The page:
Landscape windbreaks are commonly dense evergreen trees and shrubs. They're chosen because their mature heights in relation to typical home heights are ideal for wind blockage, because they're dense enough to stop most of the wind and because they have foliage that extends to the ground. In addition to planting banks of large trees and shrubs, planting smaller shrubs and vines next to a home also reduces airflow, further insulating the home.
Follow these suggestions for selecting and locating windbreaks:
- Good evergreen choices for creating windbreaks include Colorado blue spruce, ponderosa pine and Oriental arborvitae. Check with your landscaper for additional suggestions. The optimum foliage density for the windward side of the break is about 60 percent; impenetrable windbreaks can create a strong vacuum on the leeward side. Also, use species of varying heights within the windbreak to create rough edges.
- For most evergreen plants, two or three rows of trees or shrubs will create a sufficient windbreak, but if deciduous plants are being used, four or five rows may be necessary because deciduous plants drop their leaves in the winter. For all types of plants, stagger the rows for more thorough coverage and a more natural appearance. For optimum protection, the length of the windbreak should be 11.5 times greater than the mature width.
- Plant the windbreak rows at a distance from the house of two to five times the mature height of the trees. For example, a tree that will grow to be 35 feet tall should be located 70 to 175 feet from the home. For smaller shrubs and vines next to the home, plant them to allow at least 1 foot of space between full-grown plants and the home's exterior wall to avoid infestation by termites and other pests.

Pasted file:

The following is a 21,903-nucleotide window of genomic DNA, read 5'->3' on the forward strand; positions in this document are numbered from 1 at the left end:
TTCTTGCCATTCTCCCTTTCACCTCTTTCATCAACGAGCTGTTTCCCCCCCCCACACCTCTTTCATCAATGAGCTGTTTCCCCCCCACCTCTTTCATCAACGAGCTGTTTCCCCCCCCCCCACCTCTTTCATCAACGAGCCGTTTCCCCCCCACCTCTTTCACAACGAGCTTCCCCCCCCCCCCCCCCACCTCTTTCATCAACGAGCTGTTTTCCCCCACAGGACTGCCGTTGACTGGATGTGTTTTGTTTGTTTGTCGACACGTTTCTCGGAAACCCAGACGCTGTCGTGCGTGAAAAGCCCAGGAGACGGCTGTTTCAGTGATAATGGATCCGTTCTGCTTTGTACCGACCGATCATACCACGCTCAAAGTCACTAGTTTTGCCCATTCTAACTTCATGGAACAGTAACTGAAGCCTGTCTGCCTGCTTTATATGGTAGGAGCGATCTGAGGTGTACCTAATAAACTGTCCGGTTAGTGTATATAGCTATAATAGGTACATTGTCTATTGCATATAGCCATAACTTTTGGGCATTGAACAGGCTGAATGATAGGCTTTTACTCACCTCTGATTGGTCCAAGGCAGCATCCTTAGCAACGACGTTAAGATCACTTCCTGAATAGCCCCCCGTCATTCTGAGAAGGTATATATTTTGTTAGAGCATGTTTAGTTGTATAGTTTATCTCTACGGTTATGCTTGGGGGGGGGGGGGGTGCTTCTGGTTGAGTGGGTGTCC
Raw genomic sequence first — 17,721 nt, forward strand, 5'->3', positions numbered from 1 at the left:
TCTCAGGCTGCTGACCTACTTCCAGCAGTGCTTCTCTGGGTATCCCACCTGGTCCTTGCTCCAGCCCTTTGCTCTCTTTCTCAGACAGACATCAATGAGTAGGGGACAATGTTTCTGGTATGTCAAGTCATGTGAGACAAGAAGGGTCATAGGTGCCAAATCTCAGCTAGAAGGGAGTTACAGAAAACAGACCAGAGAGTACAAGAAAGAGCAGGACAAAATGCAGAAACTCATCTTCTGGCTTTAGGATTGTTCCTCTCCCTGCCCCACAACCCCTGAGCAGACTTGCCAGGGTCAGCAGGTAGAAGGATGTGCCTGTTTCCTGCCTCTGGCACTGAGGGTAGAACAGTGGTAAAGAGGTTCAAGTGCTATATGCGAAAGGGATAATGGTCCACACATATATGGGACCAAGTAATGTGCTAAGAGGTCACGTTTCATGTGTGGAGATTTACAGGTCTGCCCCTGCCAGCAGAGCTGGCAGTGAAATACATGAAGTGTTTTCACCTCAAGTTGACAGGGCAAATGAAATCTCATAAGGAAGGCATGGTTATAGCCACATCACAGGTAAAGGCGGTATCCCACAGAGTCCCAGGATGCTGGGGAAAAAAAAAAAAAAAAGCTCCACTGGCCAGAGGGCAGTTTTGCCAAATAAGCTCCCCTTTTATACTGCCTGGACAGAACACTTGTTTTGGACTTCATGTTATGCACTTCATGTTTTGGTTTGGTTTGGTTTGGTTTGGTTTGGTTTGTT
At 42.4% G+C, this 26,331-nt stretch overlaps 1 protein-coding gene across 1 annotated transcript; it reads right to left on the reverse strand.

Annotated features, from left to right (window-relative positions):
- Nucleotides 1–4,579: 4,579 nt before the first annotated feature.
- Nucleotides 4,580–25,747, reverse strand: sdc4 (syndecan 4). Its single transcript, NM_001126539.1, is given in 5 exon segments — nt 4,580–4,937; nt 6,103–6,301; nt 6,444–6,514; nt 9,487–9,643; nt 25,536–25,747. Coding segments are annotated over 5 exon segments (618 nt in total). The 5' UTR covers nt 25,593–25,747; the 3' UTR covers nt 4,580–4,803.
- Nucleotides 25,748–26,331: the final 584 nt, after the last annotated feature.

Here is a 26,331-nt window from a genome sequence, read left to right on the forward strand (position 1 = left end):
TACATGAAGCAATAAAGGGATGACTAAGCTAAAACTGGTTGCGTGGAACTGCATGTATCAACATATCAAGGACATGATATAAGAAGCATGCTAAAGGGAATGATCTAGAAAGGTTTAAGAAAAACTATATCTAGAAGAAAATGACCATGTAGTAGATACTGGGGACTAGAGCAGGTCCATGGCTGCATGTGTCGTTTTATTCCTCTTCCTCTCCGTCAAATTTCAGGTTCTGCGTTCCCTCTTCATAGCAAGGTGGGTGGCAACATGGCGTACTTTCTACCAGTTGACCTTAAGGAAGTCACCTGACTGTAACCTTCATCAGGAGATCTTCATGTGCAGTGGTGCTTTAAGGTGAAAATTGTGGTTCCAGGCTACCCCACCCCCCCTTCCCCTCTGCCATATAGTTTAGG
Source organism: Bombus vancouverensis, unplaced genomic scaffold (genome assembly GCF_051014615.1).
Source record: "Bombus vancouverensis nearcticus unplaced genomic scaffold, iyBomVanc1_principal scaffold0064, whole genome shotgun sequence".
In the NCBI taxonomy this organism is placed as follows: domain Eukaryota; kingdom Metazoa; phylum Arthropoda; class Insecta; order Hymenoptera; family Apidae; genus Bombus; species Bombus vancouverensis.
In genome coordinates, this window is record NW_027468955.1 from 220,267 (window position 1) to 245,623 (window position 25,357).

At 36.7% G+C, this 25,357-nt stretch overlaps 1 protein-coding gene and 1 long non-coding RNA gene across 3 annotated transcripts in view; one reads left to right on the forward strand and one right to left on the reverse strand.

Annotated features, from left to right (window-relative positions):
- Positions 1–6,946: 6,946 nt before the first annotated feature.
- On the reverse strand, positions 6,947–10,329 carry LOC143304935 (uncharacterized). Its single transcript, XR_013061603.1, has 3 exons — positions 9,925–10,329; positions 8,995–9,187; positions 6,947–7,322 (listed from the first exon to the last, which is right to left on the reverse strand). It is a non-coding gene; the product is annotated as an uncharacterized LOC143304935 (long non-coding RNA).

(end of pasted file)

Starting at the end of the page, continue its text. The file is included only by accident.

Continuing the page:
The climate in which the home is located also helps determine how best to use landscaping windbreaks. Follow these suggestions for using windbreaks in the United States' four climatic regions: cool, temperate, hot-humid and hot-arid.
- Cool region: upper New England, the upper Midwest and Alaska. Use dense windbreaks along the home's north and west sides to protect it from cold winter winds. Plant low shrubs on the windward side of the windbreaks to trap drifting snow before it blows next to the home. Use summer winds for ventilation by planting windbreaks to channel breezes toward the home.
- Temperate region: the majority of the U.S. from Washington state and northern California, through the Mid-West, throughout the mid-Atlantic States, and into New England. Windbreak advice is the same as for the cool region.
- Hot-humid region: the southeastern United States and southern Texas. Channel summer breezes toward the home with plantings. If summer winds are hot and the home is air-conditioned all summer, however, use a landscaping wind-block to prevent winds from circulating near the home.
- Hot-arid region: the southern parts of California, Nevada and Utah, most of Arizona and New Mexico, and western Texas. Block or deflect winds away from air-conditioned homes with windbreaks. For homes without air conditioning, channel summer winds toward the home with plantings.